Truly I tell you, among those born of women no one has arisen greater than John the Baptist; yet the least in the kingdom of heaven is greater than he. From the days of John the Baptist until now the kingdom of heaven has suffered violence, and the violent take it by force. For all the prophets and the law prophesied until John came; and if you are willing to accept it, he is Elijah who is to come. Let anyone with ears listen!
“But to what will I compare this generation? It is like children sitting in the marketplaces and calling to one another,
‘We played the flute for you, and you did not dance;
we wailed, and you did not mourn.’
For John came neither eating nor drinking, and they say, ‘He has a demon’; the Son of Man came eating and drinking, and they say, ‘Look, a glutton and a drunkard, a friend of tax collectors and sinners!’ Yet wisdom is vindicated by her deeds.”
In another life, I was afforded the opportunity to help begin a youth program aimed toward middle schoolers. The ministry was an offshoot of an existing ministry of the Church and involved much of the same leadership. In deciding what the group needed to be founded on, it was decided that it should empower people, young people, to become part of something larger. The decision was made to begin planning based on a passage of scripture, and the decision was made unilaterally that that foundation should be today’s scripture, specifically verse 12 of chapter 11.
Reading that verse, it seems hardly like something anyone would want to unify a group of young people behind. “the Kingdom of Heaven has suffered violence, and the violent take it by force.” Certainly, that was the opinion of several people in the group, but there was a unilateral move to make this the motto. Elements of the leadership could see that, with just a little tweaking, a verse talking about how Christians suffer because of their faith could be a triumphant statement. “If you are forceful in your faith, then the Kingdom of God will expand but you have to be forceful!” That ethic led to a search through all translations of the scripture until one was found that matched that sentiment. Rather than using King James, or NIV, or NRSV, the “God’s Word Translation,” was used which rendered the verse, “”From the time of John the Baptizer until now, the kingdom of heaven has been forcefully advancing, and forceful people have been seizing it”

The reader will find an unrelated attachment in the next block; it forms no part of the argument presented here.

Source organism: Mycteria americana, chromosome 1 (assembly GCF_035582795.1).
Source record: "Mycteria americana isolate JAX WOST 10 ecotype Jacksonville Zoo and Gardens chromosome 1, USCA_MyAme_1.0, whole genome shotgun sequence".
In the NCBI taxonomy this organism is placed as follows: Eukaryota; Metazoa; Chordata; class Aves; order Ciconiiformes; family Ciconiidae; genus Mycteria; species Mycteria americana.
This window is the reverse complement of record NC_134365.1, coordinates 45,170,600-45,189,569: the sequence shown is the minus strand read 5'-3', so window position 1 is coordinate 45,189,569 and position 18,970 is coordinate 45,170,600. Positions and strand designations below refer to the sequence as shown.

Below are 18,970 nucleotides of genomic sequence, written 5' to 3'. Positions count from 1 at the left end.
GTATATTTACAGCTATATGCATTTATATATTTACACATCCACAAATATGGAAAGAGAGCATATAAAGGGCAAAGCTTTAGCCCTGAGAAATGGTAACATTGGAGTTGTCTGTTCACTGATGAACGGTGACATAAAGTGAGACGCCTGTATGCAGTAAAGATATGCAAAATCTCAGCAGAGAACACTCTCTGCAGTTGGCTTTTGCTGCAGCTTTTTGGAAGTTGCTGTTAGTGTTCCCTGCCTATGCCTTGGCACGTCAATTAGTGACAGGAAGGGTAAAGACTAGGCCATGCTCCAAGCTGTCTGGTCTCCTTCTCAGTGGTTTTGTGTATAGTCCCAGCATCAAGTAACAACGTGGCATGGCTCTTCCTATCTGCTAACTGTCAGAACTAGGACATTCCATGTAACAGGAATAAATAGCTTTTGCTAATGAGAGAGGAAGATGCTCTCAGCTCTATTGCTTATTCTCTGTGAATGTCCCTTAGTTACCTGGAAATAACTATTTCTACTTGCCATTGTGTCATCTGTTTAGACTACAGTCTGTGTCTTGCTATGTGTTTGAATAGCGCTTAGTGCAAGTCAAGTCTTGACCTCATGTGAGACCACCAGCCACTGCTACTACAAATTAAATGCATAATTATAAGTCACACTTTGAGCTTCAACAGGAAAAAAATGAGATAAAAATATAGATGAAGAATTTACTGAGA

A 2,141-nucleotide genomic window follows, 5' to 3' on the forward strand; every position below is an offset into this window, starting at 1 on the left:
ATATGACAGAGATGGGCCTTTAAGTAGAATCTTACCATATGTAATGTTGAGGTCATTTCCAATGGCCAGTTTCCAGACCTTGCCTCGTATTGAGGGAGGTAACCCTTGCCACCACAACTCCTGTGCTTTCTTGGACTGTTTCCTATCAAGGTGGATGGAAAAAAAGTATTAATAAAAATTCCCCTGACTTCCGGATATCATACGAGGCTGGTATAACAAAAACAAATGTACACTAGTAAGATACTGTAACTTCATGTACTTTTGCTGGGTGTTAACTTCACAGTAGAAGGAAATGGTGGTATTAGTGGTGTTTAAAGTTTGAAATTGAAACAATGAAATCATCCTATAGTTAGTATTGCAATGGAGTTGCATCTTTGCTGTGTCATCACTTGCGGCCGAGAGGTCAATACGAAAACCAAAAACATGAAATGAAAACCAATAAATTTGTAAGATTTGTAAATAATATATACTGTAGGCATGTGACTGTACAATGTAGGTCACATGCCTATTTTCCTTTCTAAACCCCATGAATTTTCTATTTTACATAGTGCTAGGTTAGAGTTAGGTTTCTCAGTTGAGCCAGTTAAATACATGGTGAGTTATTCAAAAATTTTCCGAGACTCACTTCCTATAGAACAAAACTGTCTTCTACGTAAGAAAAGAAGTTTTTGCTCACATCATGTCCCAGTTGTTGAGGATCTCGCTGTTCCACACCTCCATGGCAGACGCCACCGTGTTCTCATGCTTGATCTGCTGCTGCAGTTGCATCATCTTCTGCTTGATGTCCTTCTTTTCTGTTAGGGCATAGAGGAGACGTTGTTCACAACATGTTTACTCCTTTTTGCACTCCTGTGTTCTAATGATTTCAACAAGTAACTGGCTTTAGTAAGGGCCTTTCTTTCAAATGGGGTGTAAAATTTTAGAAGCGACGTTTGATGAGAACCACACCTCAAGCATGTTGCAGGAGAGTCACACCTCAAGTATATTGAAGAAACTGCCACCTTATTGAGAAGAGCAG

That makes a difference does it not? It lets us dream of triumphant Christians pushing through a world of unbelievers and establishing the Kingdom of Heaven and their place in it. It has none of the drabness of acknowledging suffering on the behalf of God because it is a victorious declaration of how, with the right amount of force, the Kingdom of Heaven becomes real.
The problem with this, evident to all but the few people with any real authority, was that it was clearly a manipulation of the text. While it is true that the exact wording of the passage allows for multiple possible translations, translators are almost universally in agreement about how this text should be rendered. This memory of mine, which returned to me as I began to study for this sermon, seemed almost quaint in its distance from me, in its improbability.
However, as I prepared this sermon, I found that this specific manipulation was common. People preaching in revivals, crusades, and even simply from the pulpit Sunday to Sunday did not want to make it seem like Christianity was a difficult thing to be a part of – certainly not to imply that true Christianity might result in you being opposed by powerful people. No, it has often been decided that it is better for us to receive a positive message about how we if we just believe and do and preach hard enough, will see God in our life. That message does not ask much of us and it plays into our most basic desires anyway.
Last week we discussed how we tend to claim we are making sacrifices predominately in situations where those sacrifices do not ask much of us. When the price rises above someone responding poorly to the Facebook post we share or fuming over the conversation we had at a family get together we usually check-out and declare any further action as someone else’s problem. Today, we must consider the other side of that coin. What happens when we as the Church do act, but our actions are based solely on making God’s will conform to ours and not the other way round. What happens when we, through violence toward a text or toward other people or toward ourselves, take hold of the Kingdom that belongs to God alone?